President Obama will detail how the U.S. intends to respond to hot spots throughout the world, including Ukraine, Iran and Syria, during a speech Wednesday at West Point, a White House official tells Military Times.
For the remainder of his time in office, Obama will aim for a foreign policy that is “both interventionist and internationalist, but not isolationist or unilateral,” the official said.
“On counter-terrorism, the president will talk about how the threat has changed and how an effective U.S. strategy will adapt to combat al Qaeda and the de-centralized groups that pose a threat from South Asia to the Sahel” in Africa, the official said. “You will hear the president discuss how the United States will use all the tools in our arsenal without over-reaching.”
Obama’s speech will come one day after the White House’s announcement that 9,800 U.S. troops will remain in Afghanistan beyond this year, pending approval of a security agreement with the Afghan government. That number would fall by half at the end of 2015, and then to a “nominal Embassy presence with a security assistance office in Kabul” by the end of 2016.
In his speech, Obama will seek to counter his critics, who claim he has been risk averse — even isolationist — in the face of a string of crises overseas; and that his administration lacks a strategy for foreign policy.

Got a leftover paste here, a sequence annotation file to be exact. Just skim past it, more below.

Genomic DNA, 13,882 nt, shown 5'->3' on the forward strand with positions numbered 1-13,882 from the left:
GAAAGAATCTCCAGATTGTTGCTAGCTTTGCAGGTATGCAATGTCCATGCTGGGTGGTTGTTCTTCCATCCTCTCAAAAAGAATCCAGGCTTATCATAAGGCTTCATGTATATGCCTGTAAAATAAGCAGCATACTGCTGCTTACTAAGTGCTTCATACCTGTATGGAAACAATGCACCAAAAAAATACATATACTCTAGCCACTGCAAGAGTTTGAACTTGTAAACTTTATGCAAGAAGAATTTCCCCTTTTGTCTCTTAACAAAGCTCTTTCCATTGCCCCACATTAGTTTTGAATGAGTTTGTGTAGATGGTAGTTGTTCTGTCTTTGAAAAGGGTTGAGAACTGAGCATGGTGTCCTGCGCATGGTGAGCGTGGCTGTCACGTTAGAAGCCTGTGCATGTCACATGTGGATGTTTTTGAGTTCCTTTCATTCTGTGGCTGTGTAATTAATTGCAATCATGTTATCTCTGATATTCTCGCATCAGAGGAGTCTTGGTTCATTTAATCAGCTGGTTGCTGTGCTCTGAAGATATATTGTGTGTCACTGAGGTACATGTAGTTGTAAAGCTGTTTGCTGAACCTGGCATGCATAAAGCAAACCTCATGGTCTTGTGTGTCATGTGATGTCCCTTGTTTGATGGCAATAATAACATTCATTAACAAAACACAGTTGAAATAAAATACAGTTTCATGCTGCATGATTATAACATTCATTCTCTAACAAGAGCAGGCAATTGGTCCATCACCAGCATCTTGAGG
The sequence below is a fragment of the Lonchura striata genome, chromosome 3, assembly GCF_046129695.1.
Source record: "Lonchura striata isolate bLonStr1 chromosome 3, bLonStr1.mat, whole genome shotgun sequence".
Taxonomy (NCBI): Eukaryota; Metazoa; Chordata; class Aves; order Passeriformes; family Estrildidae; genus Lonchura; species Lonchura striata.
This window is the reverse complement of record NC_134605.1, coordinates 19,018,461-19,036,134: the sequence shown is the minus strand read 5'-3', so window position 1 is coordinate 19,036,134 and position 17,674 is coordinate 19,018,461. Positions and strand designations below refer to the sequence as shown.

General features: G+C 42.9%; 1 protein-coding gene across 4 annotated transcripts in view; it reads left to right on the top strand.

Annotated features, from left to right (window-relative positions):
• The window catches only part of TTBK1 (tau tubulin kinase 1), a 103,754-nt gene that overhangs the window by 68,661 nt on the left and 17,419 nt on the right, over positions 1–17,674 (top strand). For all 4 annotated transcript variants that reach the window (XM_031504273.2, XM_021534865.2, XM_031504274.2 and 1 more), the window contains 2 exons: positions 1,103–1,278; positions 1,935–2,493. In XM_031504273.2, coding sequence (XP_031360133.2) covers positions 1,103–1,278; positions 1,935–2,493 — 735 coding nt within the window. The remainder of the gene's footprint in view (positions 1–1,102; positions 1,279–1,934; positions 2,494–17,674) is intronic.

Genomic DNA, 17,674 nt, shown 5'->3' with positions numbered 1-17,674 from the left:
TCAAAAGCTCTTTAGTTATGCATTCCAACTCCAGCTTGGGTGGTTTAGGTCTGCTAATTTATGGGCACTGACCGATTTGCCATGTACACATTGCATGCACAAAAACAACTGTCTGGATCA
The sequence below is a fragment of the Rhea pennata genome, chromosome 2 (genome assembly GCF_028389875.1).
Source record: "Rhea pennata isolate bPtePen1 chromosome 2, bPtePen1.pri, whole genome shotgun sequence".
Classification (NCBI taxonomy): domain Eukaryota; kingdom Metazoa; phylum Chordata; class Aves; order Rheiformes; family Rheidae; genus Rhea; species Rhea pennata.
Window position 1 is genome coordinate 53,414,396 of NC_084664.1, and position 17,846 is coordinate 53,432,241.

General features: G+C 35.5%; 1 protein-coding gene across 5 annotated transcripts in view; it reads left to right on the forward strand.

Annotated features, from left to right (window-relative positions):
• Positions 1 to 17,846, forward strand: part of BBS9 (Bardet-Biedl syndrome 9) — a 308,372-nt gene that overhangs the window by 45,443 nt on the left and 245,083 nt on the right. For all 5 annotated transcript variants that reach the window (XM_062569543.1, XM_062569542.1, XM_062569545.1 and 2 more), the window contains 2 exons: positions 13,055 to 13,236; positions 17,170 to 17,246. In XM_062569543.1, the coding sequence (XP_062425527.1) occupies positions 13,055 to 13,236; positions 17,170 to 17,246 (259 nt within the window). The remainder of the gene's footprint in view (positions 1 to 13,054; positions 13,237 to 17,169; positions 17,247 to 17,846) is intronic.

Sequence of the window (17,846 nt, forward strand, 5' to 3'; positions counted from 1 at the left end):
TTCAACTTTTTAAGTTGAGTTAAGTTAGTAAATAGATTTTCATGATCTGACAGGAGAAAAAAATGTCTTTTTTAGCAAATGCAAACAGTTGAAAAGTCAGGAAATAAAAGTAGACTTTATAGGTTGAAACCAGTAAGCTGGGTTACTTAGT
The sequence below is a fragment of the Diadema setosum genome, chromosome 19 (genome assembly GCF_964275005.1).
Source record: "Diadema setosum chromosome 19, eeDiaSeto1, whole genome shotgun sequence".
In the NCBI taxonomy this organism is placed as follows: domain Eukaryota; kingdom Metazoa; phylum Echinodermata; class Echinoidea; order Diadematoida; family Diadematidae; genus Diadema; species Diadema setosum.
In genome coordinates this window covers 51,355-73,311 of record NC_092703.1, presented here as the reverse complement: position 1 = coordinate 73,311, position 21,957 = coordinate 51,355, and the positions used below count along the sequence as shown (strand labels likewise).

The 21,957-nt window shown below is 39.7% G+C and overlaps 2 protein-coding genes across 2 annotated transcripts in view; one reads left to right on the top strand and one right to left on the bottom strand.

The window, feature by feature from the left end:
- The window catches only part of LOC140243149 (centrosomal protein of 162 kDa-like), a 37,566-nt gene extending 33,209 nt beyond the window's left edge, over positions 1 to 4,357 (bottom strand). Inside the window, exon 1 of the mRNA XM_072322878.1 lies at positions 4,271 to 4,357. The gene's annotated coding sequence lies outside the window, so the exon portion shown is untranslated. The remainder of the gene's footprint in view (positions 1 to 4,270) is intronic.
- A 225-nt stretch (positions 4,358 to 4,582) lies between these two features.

“As we reach the end of the Iraq and Afghanistan wars, it’s a natural point to describe how we see our strategy moving out of this period of war, both in terms of counter-terrorism, and also in terms of our broader priorities around the world,” the White House official said. “In addition, over the last six to nine months, we’ve had to respond to a series of big events rather than talking about our overarching policy.”
Starting Wednesday, Obama will spend 10 days laying out his administration’s foreign policy goals for the next two-and-half-years. Defense Secretary Chuck Hagel and other cabinet members will also make speeches through the summer to explain the way forward.
“The United States is the only nation capable of galvanizing action and the president will explain why we need to put that to use in an international system that is sustainable and enduring, and that can address challenges from traditional ones, like maritime and trade issues, to emerging ones, like climate change,” the official said.
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